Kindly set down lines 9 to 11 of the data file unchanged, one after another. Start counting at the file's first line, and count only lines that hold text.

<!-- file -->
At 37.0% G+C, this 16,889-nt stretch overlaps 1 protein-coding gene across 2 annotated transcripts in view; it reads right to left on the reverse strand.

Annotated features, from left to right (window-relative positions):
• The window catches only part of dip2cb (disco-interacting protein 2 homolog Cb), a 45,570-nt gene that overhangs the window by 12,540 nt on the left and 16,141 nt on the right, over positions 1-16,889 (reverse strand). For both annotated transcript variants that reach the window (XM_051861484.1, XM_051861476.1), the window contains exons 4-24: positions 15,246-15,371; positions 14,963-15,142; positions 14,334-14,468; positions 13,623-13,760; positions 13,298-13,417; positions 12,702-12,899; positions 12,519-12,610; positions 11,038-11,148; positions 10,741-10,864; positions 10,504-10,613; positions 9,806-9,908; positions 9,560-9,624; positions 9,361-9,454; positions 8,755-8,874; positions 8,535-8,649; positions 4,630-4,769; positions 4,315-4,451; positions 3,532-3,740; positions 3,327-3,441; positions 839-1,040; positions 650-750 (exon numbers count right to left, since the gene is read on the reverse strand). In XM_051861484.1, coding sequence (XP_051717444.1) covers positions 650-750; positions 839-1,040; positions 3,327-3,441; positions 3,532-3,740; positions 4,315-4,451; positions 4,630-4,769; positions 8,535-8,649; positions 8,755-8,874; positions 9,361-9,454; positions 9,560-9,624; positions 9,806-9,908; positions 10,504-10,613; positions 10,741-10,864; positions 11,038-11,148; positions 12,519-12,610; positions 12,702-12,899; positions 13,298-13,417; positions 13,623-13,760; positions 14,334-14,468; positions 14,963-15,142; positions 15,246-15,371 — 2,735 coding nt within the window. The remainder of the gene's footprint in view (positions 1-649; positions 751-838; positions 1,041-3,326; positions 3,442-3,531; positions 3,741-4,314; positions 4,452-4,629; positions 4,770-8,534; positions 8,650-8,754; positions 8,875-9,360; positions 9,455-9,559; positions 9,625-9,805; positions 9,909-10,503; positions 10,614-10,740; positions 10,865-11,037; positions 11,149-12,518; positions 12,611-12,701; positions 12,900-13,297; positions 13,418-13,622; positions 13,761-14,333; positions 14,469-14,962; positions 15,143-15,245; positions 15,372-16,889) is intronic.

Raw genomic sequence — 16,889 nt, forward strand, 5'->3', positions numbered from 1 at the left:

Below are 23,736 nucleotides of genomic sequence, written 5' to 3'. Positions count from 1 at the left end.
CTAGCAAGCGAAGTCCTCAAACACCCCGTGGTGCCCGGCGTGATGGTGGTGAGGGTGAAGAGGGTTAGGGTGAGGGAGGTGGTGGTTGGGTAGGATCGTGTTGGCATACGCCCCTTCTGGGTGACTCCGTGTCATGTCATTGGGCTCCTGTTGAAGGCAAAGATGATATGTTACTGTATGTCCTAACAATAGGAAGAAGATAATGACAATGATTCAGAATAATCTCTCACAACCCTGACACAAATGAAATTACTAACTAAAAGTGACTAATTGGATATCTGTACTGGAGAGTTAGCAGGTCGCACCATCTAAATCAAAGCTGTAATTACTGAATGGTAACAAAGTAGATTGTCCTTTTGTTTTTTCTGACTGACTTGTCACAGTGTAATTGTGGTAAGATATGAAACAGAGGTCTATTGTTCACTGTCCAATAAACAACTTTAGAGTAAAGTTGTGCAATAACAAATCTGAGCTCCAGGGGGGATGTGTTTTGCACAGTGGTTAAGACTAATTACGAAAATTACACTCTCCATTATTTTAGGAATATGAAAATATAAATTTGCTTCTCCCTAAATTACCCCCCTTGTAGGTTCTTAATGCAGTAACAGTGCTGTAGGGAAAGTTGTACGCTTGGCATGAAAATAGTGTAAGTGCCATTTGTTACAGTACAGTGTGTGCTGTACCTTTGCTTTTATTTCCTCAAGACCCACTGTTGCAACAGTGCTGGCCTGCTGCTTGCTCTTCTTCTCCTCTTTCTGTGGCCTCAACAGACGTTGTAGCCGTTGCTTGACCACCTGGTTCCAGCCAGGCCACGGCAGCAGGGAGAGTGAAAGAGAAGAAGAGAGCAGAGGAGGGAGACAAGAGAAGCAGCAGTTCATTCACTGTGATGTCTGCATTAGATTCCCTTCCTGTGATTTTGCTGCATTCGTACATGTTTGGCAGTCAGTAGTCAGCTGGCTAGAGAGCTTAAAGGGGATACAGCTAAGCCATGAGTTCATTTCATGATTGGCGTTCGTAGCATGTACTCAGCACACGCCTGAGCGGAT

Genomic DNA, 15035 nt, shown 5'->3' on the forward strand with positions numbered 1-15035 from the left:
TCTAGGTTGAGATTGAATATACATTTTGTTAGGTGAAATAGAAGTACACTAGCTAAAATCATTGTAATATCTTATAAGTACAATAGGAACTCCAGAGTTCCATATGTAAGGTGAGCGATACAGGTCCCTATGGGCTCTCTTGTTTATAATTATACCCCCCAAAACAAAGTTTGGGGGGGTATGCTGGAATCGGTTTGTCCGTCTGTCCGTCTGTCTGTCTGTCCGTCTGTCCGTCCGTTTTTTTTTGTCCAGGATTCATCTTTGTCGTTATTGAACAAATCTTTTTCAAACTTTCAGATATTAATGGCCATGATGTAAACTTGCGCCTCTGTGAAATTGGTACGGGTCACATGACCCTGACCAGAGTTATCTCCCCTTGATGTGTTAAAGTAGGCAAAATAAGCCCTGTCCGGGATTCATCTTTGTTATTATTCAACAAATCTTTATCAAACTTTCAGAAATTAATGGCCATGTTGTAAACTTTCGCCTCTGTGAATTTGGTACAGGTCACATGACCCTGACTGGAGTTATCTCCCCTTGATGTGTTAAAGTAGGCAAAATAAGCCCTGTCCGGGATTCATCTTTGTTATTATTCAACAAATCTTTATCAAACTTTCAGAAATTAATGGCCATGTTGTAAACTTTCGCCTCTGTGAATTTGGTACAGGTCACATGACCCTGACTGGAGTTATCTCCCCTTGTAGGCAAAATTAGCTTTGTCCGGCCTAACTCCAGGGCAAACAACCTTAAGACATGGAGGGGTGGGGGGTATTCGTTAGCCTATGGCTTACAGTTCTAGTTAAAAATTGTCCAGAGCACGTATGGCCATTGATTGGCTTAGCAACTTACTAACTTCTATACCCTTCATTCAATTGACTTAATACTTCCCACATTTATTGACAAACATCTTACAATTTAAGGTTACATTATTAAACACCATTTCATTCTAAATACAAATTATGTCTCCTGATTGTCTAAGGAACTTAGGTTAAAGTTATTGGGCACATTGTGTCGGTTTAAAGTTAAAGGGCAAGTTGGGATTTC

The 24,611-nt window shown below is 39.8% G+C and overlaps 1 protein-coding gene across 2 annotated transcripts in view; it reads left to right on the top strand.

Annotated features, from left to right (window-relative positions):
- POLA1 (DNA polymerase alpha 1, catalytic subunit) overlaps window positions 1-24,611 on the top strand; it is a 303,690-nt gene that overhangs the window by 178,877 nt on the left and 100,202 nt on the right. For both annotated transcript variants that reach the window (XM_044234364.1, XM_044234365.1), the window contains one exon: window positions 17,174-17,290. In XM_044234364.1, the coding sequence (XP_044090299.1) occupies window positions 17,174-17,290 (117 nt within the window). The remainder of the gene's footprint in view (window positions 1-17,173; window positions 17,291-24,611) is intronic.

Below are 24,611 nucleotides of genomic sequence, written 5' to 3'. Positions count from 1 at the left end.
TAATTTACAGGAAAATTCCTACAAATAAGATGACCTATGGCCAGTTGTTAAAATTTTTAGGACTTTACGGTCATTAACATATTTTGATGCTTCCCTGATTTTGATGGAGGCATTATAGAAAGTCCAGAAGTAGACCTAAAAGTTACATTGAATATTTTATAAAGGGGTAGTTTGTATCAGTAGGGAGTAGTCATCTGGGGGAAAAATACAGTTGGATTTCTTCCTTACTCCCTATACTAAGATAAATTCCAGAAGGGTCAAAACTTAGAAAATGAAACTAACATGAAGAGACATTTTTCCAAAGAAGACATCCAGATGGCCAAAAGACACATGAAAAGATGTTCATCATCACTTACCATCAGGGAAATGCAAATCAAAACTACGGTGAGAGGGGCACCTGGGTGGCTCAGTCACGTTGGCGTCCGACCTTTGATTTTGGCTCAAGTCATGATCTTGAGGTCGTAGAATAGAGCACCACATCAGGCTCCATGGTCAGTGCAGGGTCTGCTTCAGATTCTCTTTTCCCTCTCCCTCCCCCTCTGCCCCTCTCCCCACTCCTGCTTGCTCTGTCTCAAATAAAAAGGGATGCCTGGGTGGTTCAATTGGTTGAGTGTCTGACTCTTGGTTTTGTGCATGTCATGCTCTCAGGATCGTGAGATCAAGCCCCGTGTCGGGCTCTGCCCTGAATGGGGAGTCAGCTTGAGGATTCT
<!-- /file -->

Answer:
The 24,611-nt window shown below is 39.8% G+C and overlaps 1 protein-coding gene across 2 annotated transcripts in view; it reads left to right on the top strand.

Annotated features, from left to right (window-relative positions):
- POLA1 (DNA polymerase alpha 1, catalytic subunit) overlaps window positions 1-24,611 on the top strand; it is a 303,690-nt gene that overhangs the window by 178,877 nt on the left and 100,202 nt on the right. For both annotated transcript variants that reach the window (XM_044234364.1, XM_044234365.1), the window contains one exon: window positions 17,174-17,290. In XM_044234364.1, the coding sequence (XP_044090299.1) occupies window positions 17,174-17,290 (117 nt within the window). The remainder of the gene's footprint in view (window positions 1-17,173; window positions 17,291-24,611) is intronic.